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A NOTTINGHAM organisation that rents out office space says it has seen an increase in the number of businesses wanting to move from the city centre and into local communities.


Castle Cavendish, which runs two serviced office centres in Radford and Lenton, says there has been a huge shift in how small and medium-sized businesses want to relocate as a result of the pandemic.

Chief executive Dave Brennan said:

“We are getting a daily influx of enquiries from smaller city centre-based businesses that are moving out as they don’t see the sense in having that location anymore. 

“A lot of work is now undertaken through online communications and more people are working from home. It now makes perfect sense for them to have a facility or workspace on the edge of the city that’s got secure parking, fast broadband and that provides facilities like we do such as a reception, among other services.”

As well as its serviced office space at Castle Cavendish Works and Castle Cavendish Enterprise Centre, its £1.6m property portfolio includes a former Victorian school, Tennyson Hall, also in Radford, along with retail properties on Alfreton Road.

Castle Cavendish is a registered charity but sees itself more as a ‘social impact company’. It uses a proportion of the income from its properties to plough back into its charitable activities. Pre-pandemic, this amounted to just under £80,000 and, along with its other funding, invested over £450,000 into community projects across much of the inner-city wards. 

Like many, the company had been slightly concerned last year when requests for office space fell as more people began working from home. 

“We were up to about 95 per cent occupancy before the pandemic and that dropped to 60 per cent. We thought we might struggle as the property market was going through some turbulence,” said Dave.

“But we feel more confident now because of the ripple effect of other businesses making decisions to relocate or downsize but maintaining their desire to stay in the Nottingham city area. By the end of September, if all goes to plan, we will be almost fully occupied.

“It looks like many businesses are looking at their working models and are downsizing and using a more blended approach but at the same time, they need some kind of workspace – a key base for going into the office maybe one or two times a week and for things like storing equipment and hard copies of files.”

Castle Cavendish offers a range of office sizes on a fixed-fee basis and with ‘easy-in’ and ‘easy-out’ terms. Its clients range from private firms such as solicitors and estate agents to charities and organisations working with children and young people.

Dave added:

“Some people want a workspace, but many don’t actually want it five days a week. They can rent a space for two days a week, then we give it a deep clean and rent it out for another two days a week to someone else.”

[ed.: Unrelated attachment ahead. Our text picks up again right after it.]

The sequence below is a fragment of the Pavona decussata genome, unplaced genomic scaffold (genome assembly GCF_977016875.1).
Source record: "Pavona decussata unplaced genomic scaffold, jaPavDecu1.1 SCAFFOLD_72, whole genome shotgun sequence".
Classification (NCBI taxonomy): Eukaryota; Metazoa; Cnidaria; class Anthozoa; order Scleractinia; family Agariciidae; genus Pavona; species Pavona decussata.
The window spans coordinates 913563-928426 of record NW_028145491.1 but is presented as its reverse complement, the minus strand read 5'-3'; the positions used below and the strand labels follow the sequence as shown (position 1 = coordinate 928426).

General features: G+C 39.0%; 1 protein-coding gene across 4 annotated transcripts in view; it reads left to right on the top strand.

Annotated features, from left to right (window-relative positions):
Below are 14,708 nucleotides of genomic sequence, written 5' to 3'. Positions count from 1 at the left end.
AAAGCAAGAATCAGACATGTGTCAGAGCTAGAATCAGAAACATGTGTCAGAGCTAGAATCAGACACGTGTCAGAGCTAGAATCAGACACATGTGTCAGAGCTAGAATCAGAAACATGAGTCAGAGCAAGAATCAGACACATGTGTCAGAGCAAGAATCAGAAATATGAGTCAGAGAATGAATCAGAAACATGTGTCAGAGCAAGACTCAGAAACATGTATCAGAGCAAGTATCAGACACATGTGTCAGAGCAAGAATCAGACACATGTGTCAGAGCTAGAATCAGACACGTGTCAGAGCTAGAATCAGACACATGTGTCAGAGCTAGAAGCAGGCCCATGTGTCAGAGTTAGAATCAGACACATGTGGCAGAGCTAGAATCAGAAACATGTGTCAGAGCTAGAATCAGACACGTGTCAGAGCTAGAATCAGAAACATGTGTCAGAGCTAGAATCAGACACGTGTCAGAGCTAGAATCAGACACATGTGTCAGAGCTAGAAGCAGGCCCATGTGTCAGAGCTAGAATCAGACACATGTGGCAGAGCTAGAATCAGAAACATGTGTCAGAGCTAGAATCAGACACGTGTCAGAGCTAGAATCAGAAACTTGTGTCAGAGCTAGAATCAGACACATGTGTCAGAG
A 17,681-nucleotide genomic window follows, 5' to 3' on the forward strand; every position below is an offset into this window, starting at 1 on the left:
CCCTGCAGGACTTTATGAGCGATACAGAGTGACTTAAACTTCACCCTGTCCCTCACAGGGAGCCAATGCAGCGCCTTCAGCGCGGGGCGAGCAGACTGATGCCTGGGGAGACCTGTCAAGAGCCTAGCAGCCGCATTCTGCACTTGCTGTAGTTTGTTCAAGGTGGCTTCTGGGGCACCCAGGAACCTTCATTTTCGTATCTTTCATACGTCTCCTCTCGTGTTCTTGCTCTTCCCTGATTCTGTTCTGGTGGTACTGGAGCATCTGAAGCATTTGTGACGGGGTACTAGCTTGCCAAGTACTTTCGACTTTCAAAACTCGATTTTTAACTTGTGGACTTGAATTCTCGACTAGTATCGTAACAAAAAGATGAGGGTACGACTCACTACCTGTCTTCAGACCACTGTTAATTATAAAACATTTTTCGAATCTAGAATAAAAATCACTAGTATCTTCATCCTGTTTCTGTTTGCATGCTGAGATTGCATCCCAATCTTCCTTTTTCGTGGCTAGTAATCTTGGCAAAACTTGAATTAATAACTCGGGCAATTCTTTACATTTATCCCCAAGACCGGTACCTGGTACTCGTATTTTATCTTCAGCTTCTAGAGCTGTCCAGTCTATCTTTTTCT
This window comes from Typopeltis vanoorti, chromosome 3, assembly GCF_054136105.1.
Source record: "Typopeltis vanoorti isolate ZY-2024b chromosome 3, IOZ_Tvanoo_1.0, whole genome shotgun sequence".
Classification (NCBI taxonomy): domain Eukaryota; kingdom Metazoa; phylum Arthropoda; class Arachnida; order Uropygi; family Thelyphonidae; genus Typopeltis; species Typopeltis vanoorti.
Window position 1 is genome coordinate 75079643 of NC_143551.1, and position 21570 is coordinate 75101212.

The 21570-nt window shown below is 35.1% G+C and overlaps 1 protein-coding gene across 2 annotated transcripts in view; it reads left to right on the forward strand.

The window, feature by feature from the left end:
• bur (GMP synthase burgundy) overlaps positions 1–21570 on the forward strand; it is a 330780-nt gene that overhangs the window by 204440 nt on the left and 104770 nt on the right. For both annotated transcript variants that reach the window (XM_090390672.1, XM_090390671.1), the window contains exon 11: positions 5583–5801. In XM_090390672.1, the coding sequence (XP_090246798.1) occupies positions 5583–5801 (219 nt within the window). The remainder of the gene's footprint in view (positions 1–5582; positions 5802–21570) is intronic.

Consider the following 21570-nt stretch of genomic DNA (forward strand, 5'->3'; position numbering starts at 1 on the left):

There has also been increased interest in ‘virtual tenancies’ where clients working from home can have a business address, admin facilities and secure mailbox with a postal forwarding service and telephone support.

One of its clients is the Break Barriers care agency, which supports people in their own homes in the Nottinghamshire area.

Finance manager Ropa Muntanga said:

“We have been here for four years and we currently have no intention of moving. The only reason we would have to move is because we have outgrown the space available. We will stay until we absolutely have to move.

“Castle Cavendish are beyond flexible; they have never said no to any of our queries. When the pandemic started, we were worried about our finances and they supported us with our rent and also arranged a meeting to discuss our needs and concerns; every single one was met.”

Castle Cavendish also works closely with Nottingham City Council, co-ordinating its Area-Based Grants to help a range of community and voluntary sector organisations. They include those supporting young people, community hubs and employment and skills projects in areas such as Basford, Berridge, Sherwood, Hyson Green, Radford, Lenton and The Meadows. 

The organisation is also looking to rebrand its flagship centre, Castle Cavendish Works, into a new ‘social impact centre’ in the near future, ensuring that all its business tenants and users have a ‘social purpose’ and are more ethically and environmentally aware.

“We are trying to do things differently, in the way that we procure our services, the way we mitigate our effect on the environment, the way that we act ethically and responsibly,” said Dave.

“We’re keen to encourage businesses to consider how they could have more of a social impact as well, influencing them to do things locally. It’s our way of having a sense of corporate social responsibility – it’s not just the big companies that should do this, but smaller businesses should try to as well.

“By doing this, we will enable Castle Cavendish Works not just to provide us with sustainable income to invest in our communities, but for it to minimise its carbon footprint and to make a local impact too, achieving the triple bottom line of a social, environmental and financial return.” 

To find out more about Castle Cavendish, visit the website, email or call 0115 900 3100

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